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CONTRIBUTED PHOTO BY STAGEDOOR PHOTOGRAPHYMatt McClure (Buddy), “Buddy,” through July 14, Northampton Community College Summer Theatre. CONTRIBUTED PHOTO BY STAGEDOOR PHOTOGRAPHYMatt McClure (Buddy), “Buddy,” through July 14, Northampton Community College Summer Theatre.

Theater Review: The music rocks on in ‘Buddy’ at NCC

Wednesday, July 10, 2019 by CAROLE GORNEY Special to The Press in Focus

It wasn’t a long story. It covered a period of only a little more than 18 months, but it made up for its brevity with a blaze of musical genius that lives on 60 years later as a major influence on rock ‘n’ roll.

It is, of course, the Buddy Holly story retold on stage as “Buddy,” an exuberant musical through July 14, Northampton Community College Summer Theater.

The story begins in Lubbock, Texas, where 20-year-old Buddy Holly is starting out as a country-western singer. He’s not happy, though, ever since he discovered rock ‘n’ roll. He and his two friends, Joe and Jerry, start performing as The Crickets and sign a contract with innovative record producer Norman Petty (Dedrik Ramos).

Within hours of signing, Holly records “That’ll Be The Day.” Released in May 1957, the song soars to the top of the charts within weeks. The clock is ticking.

Director Bill Mutimer has once again demonstrated his love of all things musical, and his prowess with exuding every last ounce of high energy and enthusiasm out of his young casts.

In the case of “Buddy,” the task is even more challenging. Mutimer has only act one to tell most of the snippets of Holly’s life and burgeoning career and even then, everything is centered around the music: “Every Day,” “Shout,” “Peggy Sue,” “Oh Boy” and much more.

The second act is even lighter on acting than the first, requiring the cast and ensemble to be dancing, singing or playing instruments almost non-stop. In the opening night July 3 performance seen for this review, there were 44 actors on stage and in the aisles in almost perpetual motion during most of the act.

Starring as Buddy Holly, Matt McClure is dynamic at the mic, singing and playing the acoustic guitar. He has the largest speaking part, allowing him to give the audience a convincing glimpse of the somewhat shy, but determined young man with glasses who became an overnight music sensation.

Angelica Ramirez as Maria Elena Holly skillfully transitions her character from the bride proposed to and married in five hours to the fearful pregnant wife begging her husband not to fly on his concert tour. She brings the right touch of warmth and love to the role.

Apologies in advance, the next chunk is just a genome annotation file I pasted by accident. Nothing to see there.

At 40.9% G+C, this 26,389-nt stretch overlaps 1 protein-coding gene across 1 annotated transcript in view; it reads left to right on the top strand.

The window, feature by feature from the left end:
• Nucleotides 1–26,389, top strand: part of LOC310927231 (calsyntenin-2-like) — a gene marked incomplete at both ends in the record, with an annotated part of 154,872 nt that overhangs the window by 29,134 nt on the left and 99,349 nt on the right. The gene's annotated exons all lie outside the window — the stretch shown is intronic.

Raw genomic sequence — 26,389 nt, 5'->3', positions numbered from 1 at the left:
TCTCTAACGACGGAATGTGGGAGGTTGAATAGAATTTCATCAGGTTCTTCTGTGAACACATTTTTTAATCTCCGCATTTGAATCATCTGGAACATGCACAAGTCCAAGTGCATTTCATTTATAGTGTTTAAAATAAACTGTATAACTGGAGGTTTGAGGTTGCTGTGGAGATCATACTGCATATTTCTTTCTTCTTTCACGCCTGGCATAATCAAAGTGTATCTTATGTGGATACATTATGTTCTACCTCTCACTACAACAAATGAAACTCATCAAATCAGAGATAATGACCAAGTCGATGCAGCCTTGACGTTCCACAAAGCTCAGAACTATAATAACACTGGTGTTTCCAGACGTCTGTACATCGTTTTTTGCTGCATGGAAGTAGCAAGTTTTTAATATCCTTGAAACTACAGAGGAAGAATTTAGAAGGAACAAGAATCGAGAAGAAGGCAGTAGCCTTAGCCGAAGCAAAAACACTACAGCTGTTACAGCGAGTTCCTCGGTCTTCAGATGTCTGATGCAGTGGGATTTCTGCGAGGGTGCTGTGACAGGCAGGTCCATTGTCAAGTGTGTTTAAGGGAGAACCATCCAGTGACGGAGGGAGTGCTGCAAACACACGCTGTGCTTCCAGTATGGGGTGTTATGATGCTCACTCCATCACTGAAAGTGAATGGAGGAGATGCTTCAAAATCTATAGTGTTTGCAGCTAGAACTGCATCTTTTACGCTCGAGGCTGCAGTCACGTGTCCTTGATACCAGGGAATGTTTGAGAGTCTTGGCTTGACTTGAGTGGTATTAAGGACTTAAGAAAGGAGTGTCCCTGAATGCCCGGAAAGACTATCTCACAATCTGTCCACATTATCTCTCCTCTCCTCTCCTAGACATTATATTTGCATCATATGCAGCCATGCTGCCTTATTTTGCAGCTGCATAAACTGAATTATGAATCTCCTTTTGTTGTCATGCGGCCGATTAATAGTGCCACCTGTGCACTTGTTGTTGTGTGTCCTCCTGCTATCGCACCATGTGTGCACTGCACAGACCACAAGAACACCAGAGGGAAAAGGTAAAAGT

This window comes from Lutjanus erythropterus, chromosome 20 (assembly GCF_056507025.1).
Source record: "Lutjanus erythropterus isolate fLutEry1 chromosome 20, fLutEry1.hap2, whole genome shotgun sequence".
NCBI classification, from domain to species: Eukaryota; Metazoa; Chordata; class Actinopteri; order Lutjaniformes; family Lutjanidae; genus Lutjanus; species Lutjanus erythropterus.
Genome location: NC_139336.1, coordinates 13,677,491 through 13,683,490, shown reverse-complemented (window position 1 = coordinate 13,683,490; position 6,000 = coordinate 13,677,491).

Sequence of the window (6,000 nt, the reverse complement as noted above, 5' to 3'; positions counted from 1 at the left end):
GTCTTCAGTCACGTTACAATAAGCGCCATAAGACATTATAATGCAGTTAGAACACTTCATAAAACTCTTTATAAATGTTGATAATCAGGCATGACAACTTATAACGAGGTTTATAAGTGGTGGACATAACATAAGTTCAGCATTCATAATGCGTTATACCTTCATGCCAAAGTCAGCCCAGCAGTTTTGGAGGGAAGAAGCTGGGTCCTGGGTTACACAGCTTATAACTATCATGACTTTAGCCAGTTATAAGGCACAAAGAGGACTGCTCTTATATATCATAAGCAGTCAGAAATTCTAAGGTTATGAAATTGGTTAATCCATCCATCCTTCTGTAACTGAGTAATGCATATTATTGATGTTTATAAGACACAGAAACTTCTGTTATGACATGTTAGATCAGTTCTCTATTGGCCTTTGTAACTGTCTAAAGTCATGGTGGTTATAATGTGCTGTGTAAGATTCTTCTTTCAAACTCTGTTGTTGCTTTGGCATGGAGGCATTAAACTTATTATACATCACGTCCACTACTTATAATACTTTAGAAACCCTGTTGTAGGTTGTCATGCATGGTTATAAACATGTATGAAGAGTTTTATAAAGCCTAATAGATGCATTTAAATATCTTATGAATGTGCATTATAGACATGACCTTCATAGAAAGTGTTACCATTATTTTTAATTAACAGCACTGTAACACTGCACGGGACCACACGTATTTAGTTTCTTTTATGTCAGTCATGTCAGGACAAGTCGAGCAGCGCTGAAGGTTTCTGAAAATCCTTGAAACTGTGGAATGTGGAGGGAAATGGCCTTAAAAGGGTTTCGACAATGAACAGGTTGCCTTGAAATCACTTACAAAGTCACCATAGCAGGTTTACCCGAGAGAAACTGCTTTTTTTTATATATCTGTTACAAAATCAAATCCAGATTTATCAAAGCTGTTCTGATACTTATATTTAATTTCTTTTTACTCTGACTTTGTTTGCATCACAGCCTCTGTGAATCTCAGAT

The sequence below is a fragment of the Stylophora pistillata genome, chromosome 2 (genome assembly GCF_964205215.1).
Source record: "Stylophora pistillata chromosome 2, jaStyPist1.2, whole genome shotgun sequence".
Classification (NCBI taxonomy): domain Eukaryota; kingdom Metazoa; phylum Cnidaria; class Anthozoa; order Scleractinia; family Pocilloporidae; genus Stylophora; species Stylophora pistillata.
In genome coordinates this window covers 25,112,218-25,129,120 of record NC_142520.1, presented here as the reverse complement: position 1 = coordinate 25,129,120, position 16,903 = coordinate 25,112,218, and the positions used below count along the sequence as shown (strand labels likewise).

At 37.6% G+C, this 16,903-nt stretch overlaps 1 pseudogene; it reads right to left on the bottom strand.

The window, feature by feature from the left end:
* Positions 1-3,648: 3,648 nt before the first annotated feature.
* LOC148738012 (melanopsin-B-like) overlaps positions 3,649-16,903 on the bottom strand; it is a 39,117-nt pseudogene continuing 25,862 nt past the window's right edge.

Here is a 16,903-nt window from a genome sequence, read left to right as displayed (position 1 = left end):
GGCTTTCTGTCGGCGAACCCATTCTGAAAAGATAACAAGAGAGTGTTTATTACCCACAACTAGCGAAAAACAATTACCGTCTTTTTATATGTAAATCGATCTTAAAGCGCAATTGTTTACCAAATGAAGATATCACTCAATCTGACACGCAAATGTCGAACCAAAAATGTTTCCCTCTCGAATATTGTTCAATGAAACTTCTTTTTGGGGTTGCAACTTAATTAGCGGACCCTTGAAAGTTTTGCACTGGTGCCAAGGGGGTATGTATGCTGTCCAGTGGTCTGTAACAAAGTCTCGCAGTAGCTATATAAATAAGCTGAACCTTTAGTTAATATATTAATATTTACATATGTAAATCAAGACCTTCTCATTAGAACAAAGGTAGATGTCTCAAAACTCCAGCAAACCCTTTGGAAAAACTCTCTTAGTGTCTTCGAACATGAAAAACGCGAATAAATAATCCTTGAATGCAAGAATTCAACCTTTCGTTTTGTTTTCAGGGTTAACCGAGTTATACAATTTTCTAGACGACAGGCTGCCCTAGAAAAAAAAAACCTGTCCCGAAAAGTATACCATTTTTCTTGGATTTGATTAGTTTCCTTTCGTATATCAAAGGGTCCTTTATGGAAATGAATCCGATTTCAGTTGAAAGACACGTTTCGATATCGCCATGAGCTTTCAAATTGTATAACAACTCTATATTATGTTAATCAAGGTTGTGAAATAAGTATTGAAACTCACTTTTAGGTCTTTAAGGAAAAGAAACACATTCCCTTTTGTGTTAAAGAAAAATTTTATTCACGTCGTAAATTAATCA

James Morogiello, playing the Lubbock radio announcer Hi Pockets Duncan, fills in the time gaps and keeps the audience up-to-speed on new developments. He provides the right balance of emotions in his encounters with Holly, and in his last announcement at the end of the show.

Others in the cast who make the most of their limited speaking roles are Jason William Steffen (Joe), Alex Crossland (Jerry) and Stephen Peters (guitarist). As Vi Petty, Larissa Klinger provides some needed sparkle to the New Mexico recording studio scene.

Apollo Theatre concert soloist Jalon Mathis and the eight Apollo singers make it hard for audience members to stay in their seats when they give out with “Shout ... You know you make me wanna (Shout!), Kick my heels up and (Shout!), Throw my hands up and (Shout!).” The dancing and clapping performers bring the audience into the act.

Music director Nicholas Conti and choreographer Cristina Sohns William deserve much of the credit for creating an evening of entertainment that reflects the joy, energy and spirit that was the era of rock ‘n’ roll.

The Big Bopper (Sam Kashefska) belts out his hit, “Chantilly Lace,” followed by Ritchie Valenz (Matias De La Flor) with “La Bamba.”

With “Johnny Be Goode,” the show reaches a crescendo until “… the music died” Feb. 3, 1959.

Tickets: Lipkin Theatre Box Office, Northampton Community College, Main Campus, 3835 Green Pond Road, Bethlehem Township;; 484-484-3412